*** QUOTE ***

[They] poured their hearts out to each other over their marriage troubles. . . . Sana, 27, said: "I was suddenly in love. It was amazing, we seemed to be stuck in the same kind of miserable marriages. How right that turned out to be."

*** END QUOTE ***

Finally they decided to meet in person, and they discovered that they were married to each other:

*** QUOTE ***

When it dawned on her what had happened, she said: "I felt so betrayed."

Adnan, 32, said: "I still find it hard to believe that Sweetie, who wrote such wonderful things, is actually the same woman I married and who has not said a nice word to me for years."

*** END QUOTE ***

Too bad they didn't like piña coladas .

Jensen Comment
In reality, a history of togetherness can get in the way of a future relationship. Every day is not a new day when two persons have lived together a long time. For some this history is richly rewarding. For others like the Prince of Joy and Sweetie it gets in the way.

What's Propelling South Korea's Economic Growth?
Forget electronics. Heavy industry exports to China are doing the job

Business Week, October 8, 2007 --- Click Here

In the late '90s, Korea's old industrial sector seemed like deadweight when compared with the country's booming technology companies. Its foundries and petrochemical operations epitomized the debt-fueled expansion that wounded Korea in the 1997 Asian foreign exchange crisis. No other country poured as much money into production facilities, and many basic industries became hopelessly oversupplied. Korea in 1998 had nearly 50 million tons of steel production capacity, about double domestic demand. Two sprawling new Korean ethylene plants added to a global capacity glut. And all of Korea's major shipyards built new dry docks even as rivals fretted about oversupply.

These days, though, all that investment is looking mighty smart. With emerging economies booming, the gluts have changed into shortages, and Korea has ready capacity to crank out steel, container ships, and the plastics needed for everything from MP3 players to car bumpers. Shipbuilders Hyundai Heavy, Samsung Heavy Industries (SHI ), and Daewoo Shipbuilding & Marine Engineering all now have nearly four years of order backlogs as shippers cater to ballooning trade between China and the rest of the world. And in the first eight months of this year, exports of steel leapt by 26%, ships and heavy machinery such as bulldozers by 25%, and petrochemicals by 22%. "China certainly was a factor in freeing us from debt and starting a virtuous circle of profits and growth," says Kim Tae Han, strategy chief at Samsung Total Petrochemicals Co., an affiliate of Samsung Group now half-owned by French oil giant Total (TOT ). Its profit in the first half of 2007 climbed 16%, to $250 million, on sales of $1.8 billion, up 3.3% from a year earlier. Since 1999, the company's exports—mostly to China—have jumped by 240%, to $2.3 billion last year.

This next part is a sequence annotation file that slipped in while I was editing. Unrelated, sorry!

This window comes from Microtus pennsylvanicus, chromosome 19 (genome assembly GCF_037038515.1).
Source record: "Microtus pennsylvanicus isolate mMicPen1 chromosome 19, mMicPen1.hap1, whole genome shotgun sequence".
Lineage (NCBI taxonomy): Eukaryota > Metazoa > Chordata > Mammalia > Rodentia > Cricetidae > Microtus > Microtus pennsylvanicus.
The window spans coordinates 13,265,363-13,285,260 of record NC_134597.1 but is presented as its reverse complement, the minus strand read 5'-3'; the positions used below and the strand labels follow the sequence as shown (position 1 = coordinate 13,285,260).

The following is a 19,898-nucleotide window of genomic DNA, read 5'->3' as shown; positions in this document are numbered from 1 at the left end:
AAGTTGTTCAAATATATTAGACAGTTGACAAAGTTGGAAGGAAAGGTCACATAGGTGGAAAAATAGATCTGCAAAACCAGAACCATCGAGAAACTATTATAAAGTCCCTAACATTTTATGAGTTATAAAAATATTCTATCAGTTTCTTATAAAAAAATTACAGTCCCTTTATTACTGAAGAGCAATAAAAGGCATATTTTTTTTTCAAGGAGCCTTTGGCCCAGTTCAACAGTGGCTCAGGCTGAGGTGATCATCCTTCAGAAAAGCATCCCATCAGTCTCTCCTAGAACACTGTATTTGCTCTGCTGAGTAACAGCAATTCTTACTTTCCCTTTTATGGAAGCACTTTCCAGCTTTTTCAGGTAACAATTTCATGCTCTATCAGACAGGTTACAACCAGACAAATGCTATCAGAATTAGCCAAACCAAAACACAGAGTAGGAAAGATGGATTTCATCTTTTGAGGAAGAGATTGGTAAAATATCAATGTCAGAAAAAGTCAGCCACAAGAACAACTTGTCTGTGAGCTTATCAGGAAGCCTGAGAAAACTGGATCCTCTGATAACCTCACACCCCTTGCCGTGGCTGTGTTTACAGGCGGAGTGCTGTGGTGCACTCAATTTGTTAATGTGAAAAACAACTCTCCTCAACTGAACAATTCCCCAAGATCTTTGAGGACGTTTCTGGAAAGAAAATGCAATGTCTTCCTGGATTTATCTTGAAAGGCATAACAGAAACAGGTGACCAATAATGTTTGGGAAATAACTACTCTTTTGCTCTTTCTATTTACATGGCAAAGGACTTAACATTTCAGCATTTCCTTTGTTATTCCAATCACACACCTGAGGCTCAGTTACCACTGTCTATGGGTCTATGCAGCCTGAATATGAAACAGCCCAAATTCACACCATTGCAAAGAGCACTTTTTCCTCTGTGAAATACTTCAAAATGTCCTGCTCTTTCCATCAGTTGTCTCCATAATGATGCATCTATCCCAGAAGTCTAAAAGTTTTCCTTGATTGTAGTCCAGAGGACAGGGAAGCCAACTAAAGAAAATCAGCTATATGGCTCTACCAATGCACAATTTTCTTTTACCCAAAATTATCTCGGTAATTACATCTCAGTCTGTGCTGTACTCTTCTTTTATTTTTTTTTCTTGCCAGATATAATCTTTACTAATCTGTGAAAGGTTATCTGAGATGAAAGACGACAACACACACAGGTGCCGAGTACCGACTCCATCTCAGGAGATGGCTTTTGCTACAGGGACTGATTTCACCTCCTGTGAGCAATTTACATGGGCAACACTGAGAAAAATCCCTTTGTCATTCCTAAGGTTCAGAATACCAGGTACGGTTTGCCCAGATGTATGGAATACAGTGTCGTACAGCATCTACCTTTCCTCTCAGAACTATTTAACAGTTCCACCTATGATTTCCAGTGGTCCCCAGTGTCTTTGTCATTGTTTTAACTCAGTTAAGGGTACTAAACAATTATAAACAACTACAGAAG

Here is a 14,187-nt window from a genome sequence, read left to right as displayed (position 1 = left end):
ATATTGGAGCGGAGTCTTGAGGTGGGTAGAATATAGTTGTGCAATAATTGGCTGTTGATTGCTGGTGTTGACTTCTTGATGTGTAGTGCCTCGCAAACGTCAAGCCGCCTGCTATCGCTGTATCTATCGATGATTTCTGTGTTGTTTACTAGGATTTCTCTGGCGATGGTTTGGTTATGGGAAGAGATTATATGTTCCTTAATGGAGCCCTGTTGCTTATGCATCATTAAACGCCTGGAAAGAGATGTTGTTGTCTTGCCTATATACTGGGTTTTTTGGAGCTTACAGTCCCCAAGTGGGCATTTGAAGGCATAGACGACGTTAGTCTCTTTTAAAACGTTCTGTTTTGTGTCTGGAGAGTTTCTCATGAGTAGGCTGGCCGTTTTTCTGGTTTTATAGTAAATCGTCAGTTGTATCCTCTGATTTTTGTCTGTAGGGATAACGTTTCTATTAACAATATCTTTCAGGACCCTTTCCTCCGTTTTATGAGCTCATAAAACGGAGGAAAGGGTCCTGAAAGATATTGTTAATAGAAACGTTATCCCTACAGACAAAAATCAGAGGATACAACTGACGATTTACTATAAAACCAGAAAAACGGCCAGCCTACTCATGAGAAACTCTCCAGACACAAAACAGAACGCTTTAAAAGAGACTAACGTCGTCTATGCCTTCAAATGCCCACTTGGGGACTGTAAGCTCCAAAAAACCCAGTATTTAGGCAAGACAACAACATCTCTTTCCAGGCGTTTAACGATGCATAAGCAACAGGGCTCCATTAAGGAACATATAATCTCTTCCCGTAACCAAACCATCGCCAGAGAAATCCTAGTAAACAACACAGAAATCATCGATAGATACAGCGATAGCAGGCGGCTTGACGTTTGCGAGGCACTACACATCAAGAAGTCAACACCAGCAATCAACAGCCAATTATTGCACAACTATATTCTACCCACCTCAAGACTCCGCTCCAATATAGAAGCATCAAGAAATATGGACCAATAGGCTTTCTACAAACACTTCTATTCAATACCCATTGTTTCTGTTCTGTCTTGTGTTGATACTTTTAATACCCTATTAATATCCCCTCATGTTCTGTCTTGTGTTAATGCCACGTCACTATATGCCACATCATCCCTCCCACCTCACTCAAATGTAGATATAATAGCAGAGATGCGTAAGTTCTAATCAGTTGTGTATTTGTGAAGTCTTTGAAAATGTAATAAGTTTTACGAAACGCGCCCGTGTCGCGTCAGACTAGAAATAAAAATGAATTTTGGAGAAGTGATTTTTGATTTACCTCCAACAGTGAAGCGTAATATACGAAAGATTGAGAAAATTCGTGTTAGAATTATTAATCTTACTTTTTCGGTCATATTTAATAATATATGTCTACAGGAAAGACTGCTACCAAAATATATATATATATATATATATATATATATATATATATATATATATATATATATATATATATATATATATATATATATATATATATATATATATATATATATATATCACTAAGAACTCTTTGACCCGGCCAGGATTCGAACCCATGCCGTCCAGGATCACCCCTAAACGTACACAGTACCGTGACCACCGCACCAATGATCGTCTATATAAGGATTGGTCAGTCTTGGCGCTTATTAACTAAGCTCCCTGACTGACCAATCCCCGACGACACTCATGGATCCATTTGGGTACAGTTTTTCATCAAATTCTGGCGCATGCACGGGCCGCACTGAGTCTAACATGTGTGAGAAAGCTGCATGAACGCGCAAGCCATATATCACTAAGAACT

Continued in article

Free alternatives to MS Office (Word, Excel, PowerPoint, etc.)